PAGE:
Monochrome Watches
An online magazine dedicated to fine watches

Value Proposition – Hands-On with the Mido Multifort Escape

| By Xavier Markl | 3 min read |

Founded in 1918, Mido is a company of the Swatch group based in Le Locle. For whatever reason, the brand is sometimes a bit underrated but it does deserve a closer look. Mido watches are well made and offer superb value. The Multifort was originally presented in 1934 and was among the first antimagnetic watches with a self-winding movement. A commercial success for the brand, it is one of its oldest collections. Today, we look at its descendant, the Mido Multifort Escape.

Mido Multifort Escape

Presented at Baselworld this year, the Multifort Escape is the latest addition to the line. It is a stylish, slightly vintage-inspired, rugged watch designed for outdoor use. Its case is a well-proportioned, classic design with a large conical fluted crown. It is presented in stainless steel with an aged and sandblasted PVD treatment creating an interesting patina. The thin, sloped bezel frames a sapphire glass that is slightly domed and comes with double-sided anti-reflective coating. At 44mm in diameter, it wears its size exceptionally well thanks to its short lugs. It is rated water resistant to 10 ATM / 100m. It has all of the characteristics of a good-old sports watch…

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The dial has a lot of graphic clarity and features vertical Geneva stripes, creating a subtle play of light. The luminescent Arabic numerals are paired with luminescent hands for enhanced legibility in the dark. The orange details on the ‘flinqué’ chapter ring are a nice touch and a nod to Mido’s corporate colour. The date is shown at 6 o’clock in a small window just under the model’s name because of the relatively small size of the movement.

Mido Multifort Escape

The Multifort Escape is powered by the Mido calibre 80 – an ETA C07.611 which is a version of the ubiquitous and reliable ETA 2824.2, with a beefed up 80-hour power reserve – this was achieved thanks in particular to a frequency reduced to 21,600 vibrations per hour and modified kinetic chain. Its balance has no regulator (it is adjusted once for all during production thanks to computers) but regulating weights instead. It shows hours, minutes, seconds and the date, and features a stop seconds mechanism.

Mido Multifort Escape

The movement is shown through the exhibition caseback and features a clean, industrial finish with Geneva stripes on the rotor. With this movement, Swatch Group was indeed a precursor in proposing long power reserve for entry/mid-range (vs. the standard 40h autonomy). It can also be found in other brands of the group including Tissot or Hamilton.

Mido Multifort Escape

The Mido Multifort Escape is worn on a straight-cut leather strap with a discrete off-white stitching and secured with a PVD-steel pin buckle.

All in all, the Mido Multifort Escape is a no-nonsense, good-looking watch priced at CHF 850 / USD 890 / EUR 810 and offering superb value for money. Sure, you are not getting a high-end hand-finished movement or anything fancy but still, this is a super qualitative package overall for well under 1,000 (whatever the currency)! For more information, please visit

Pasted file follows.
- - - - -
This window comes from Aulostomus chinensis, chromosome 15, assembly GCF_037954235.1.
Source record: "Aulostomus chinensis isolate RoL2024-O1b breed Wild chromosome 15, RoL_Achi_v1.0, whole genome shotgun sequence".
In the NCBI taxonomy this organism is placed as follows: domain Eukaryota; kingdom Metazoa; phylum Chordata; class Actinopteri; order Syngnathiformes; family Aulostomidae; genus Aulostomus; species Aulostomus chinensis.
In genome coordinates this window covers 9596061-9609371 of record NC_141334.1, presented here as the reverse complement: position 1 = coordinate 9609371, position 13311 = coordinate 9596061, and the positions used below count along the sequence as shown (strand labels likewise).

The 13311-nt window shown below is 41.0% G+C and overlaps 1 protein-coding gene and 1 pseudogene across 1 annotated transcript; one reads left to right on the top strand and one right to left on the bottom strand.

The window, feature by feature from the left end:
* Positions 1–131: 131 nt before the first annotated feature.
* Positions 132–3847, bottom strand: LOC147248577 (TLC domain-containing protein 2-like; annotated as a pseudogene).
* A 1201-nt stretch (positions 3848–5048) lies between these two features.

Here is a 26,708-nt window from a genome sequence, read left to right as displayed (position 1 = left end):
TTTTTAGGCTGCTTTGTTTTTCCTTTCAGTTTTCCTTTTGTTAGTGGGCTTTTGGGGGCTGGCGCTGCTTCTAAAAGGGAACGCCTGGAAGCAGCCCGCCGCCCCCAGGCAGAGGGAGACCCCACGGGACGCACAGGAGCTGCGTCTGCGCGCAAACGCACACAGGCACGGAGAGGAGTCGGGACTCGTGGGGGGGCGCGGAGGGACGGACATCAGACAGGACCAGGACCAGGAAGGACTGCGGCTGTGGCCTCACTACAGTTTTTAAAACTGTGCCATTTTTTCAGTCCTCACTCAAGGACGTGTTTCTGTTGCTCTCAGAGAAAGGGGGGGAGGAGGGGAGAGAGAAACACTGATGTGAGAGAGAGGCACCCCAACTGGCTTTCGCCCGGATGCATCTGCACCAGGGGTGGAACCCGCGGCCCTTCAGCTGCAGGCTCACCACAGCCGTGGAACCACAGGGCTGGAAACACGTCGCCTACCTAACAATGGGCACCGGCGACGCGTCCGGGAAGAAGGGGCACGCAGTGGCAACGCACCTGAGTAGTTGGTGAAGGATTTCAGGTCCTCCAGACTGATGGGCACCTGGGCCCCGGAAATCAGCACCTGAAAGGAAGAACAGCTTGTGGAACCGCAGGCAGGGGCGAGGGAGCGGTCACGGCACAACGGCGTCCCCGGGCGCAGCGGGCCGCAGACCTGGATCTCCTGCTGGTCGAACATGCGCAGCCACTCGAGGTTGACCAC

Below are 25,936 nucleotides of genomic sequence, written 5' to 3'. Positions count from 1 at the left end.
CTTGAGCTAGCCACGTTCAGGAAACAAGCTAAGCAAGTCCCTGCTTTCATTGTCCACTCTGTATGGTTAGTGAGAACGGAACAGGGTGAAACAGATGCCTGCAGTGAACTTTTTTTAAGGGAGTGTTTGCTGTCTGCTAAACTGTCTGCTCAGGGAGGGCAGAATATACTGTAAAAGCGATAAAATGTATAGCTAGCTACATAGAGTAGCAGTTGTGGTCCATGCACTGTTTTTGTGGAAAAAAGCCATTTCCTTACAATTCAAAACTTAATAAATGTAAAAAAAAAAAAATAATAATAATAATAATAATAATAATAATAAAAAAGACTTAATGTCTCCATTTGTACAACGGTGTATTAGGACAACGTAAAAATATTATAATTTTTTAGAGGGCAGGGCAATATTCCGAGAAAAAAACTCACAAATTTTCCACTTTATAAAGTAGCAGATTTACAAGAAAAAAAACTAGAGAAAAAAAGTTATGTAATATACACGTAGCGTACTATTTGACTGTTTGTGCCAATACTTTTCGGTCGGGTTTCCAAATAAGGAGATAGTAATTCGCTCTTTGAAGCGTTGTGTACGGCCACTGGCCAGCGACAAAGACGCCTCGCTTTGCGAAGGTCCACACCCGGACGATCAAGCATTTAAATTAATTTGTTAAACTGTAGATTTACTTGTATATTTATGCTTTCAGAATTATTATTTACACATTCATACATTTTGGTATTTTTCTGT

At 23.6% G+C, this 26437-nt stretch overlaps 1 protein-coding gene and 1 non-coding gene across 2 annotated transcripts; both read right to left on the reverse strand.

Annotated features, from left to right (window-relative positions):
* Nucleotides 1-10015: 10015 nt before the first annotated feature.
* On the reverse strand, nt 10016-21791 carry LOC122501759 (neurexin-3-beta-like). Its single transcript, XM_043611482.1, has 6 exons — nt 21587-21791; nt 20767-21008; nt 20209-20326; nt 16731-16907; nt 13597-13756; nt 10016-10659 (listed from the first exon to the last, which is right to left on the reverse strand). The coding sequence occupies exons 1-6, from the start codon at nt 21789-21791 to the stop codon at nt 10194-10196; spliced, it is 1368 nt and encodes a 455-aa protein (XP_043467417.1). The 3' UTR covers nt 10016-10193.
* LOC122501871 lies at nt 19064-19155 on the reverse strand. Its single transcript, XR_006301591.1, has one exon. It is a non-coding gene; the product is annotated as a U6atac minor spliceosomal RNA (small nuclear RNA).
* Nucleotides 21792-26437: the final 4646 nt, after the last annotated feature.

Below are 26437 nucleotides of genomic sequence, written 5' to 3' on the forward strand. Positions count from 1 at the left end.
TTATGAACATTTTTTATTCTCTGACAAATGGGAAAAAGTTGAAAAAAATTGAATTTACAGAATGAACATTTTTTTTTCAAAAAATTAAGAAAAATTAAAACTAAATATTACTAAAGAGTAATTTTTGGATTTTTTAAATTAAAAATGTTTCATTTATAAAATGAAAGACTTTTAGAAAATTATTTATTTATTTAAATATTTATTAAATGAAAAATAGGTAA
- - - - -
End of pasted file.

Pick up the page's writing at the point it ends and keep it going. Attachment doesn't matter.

Technical specifications – Mido Multifort Escape

  • Case: 44 mm x 11.88 mm – PVD-coated steel – Sapphire crystal with double-sided AR coating – transparent caseback – water resistant to 100m
  • Movement: self-winding Mido calibre 80 (ETA C07.111 – based on ETA 2824.2) – Ø25.60 mm – 21,600 vibrations per hour – power reserve 80 hours – 25 jewels – hours, minutes, seconds and date
  • Strap: calf skin with pin buckle
  • Reference: M032.607.36.050.00
  • Price: CHF 850 / USD 890 / EUR 810

5 responses

  1. A very cool looking “field watch” with the premature case pvd wear.

  2. I bought the Special Edition yesterday and am very happy with it. I couldn’t resist the offer of 2 Horween straps for a reasonable price. My wrists are 7.25 to 7.5 inches radius (depending on temperature) so I definitely wouldn’t want this watch to be any bigger, but the short lugs and relatively slim case allow it to sit on my wrist comfortably. This watch is reviewed on ablogtowatch, Hodinkee as well as this site and no-one seems to have pointed out that it is in fact a Flieger Type A; the size is therefore perfectly in keeping with the style.

    During the first day of wear, the Cal.80 gained 2 seconds.

    I must note that the luminescence is a tad weak. This is disappointing from a watch whose entire remit is legibility. After the watch spent an evening in low light in my living room and then a night on my wrist under a duvet, I could still faintly read the time just before sunrise, but I was hoping for better. This is not the first time I have been disappointed with Superluminova, although I suspect that the “vintage” coloring on the limited edition has something to do with it.
    One final plus-point is the strap-pin arrangement, which does not seem to be included in the standard versions pictured above. The Horween straps have a channel cut out of them to allow a small metal button or hook to be added to the springbars. Changing straps requires nothing more than a fingernail. This is quick, convenient and above all negates the chance of damaging the case. This should be standard throughout the watch industry.

  3. Edit: Apologies. This is a “Type 20” pilot watch.

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